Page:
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November 14, 2013

Understanding The Importance Of Magnesium, A Vital Mineral

Consuming the right balance of vitamins and minerals helps to keep us healthy. Essential fats and amino acids also play a key role. The body makes some of these, but generally we must rely on our dietary intake of a variety of foods to keep our vitamin and mineral stores at the right levels. Some vitamins can’t be stored by the body, such as Vitamin C, so we need to consume enough to meet our needs every day.

One very important, and sometimes over-looked mineral, is magnesium.

Getting magnesium from your food

Ideally, we would eat enough nuts, seeds and grains to minimise the need for magnesium supplementation, but this may not always be the case. To increase your natural intake of magnesium look for some of the following foods: wholegrains that retain the germ of the grain, such as wheatgerm, brown rice, quinoa, and unrefined oats (avoid the “quick oats” products); nuts such as Brasil nuts, almonds, cashews and pecans; seeds such as sesame, pepitas and sunflower; legumes, beans and peas; spinach and avocado; dairy products; cacao (raw chocolate); and bananas.

Role of magnesium in the body

It’s important that blood magnesium levels are maintained at a static level of around one percent. This is because magnesium plays a role in more than 300 metabollic processes, and when blood magnesium levels drop there can be severe repercussions, particularly in relation to the nervous system, blood pressure and the regulation of hormones and sugar in the body. Most of the body’s stored magnesium, however, is in bone.


How magnesium moves through the body

Magnesium enters the body via our food. We eat magnesium-containing foods, the foods are digested in the stomach and intestines, and nutrients – such as vitamins and minerals – pass from the intestines and travel in the blood via the capillaries which lead to the cells.

Are there symptoms of magnesium deficiency?

So, how do you know if you have enough magnesium? The symptoms of magnesium deficiency may not be easily recognised, until the deficiency becomes extreme. There are some more moderate indictors of deficiency, though, and they include:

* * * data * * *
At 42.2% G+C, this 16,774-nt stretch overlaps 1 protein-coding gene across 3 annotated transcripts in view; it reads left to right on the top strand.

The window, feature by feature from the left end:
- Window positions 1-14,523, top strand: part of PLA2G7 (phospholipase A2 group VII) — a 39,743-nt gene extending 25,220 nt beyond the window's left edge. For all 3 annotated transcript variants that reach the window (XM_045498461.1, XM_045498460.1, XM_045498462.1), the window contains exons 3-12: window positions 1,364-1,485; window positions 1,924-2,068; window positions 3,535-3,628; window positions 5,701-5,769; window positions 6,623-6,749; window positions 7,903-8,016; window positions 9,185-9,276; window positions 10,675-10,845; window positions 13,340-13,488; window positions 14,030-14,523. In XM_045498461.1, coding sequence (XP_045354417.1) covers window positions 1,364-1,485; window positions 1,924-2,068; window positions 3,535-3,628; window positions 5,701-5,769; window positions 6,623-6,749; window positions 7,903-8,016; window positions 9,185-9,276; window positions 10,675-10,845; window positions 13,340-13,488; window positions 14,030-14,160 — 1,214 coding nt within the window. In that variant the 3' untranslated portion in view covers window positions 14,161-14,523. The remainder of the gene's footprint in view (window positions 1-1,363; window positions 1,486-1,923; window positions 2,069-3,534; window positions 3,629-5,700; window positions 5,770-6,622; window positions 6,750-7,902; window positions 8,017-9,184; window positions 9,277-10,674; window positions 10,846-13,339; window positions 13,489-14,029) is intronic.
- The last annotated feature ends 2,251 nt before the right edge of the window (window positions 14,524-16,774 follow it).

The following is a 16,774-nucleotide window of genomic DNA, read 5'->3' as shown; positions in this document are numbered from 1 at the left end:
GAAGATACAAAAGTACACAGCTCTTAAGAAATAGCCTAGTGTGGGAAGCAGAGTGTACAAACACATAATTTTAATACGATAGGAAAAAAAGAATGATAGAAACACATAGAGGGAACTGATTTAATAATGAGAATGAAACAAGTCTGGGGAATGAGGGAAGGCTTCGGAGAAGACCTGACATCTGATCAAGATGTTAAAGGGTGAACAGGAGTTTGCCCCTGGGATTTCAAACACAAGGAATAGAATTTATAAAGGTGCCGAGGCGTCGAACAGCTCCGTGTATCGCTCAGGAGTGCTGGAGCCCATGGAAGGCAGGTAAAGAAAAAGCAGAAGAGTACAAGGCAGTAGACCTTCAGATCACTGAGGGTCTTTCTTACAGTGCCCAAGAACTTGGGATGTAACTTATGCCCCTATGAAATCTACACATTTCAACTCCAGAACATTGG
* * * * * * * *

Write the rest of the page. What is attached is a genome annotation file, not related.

-      Muscle contractions, cramps, seizures

-      Muscle weakness

-      Numbness or tingling, especially in the extremities

-      Changes to mood, personality or anxiety, resulting from variable electrical activity in the brain that can result from magnesium deficiency

-      Not feeling hungry

-      Nausea or vomiting

-      Fatigue, general tiredness

-      Irregular heartbeat, or tightness

People most likely to be lacking in magnesium

As the body tries to hold onto magnesium, even a few days without enough dietary magnesium will not trigger an event or result in deficiency. A chronic dietary lack of magnesium, or behaviours such as high levels of alcohol consumption, is necessary to result in significant depletion. Certain medicines also draw heavily upon magnesium stores and can be a key cause of magnesium deficiency. Uncontrolled or poorly managed diabetes can also result in depleted magnesium levels. Individuals with poor digestion, or a chronic digestive disorder, can also end up deficient in magnesium.

If you are taking a medication long-term for the management of a chronic condition, your doctor should discuss the possibilities of side effects such as magnesium deficiency and may pre-emptively suggest magnesium supplementation as a preventative measure.

Katherine West is a health freak and freelance writer who in 2003 studied for a Diploma of Nutrition. She is also into yoga and pilates.

Image Credit: 1, 2.

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1 comment so far

  1. Omega-3 Rich Plant Foods : Vegetarian Meals on 12.03.2013 at 11:04 pm | permalink
  2. [...] in the right dosage can help in heart health. It prevents irregular heartbeat, reduce blood clotting, decrease blood fats, and reduce fatty plaques in arteries, increase in good [...]

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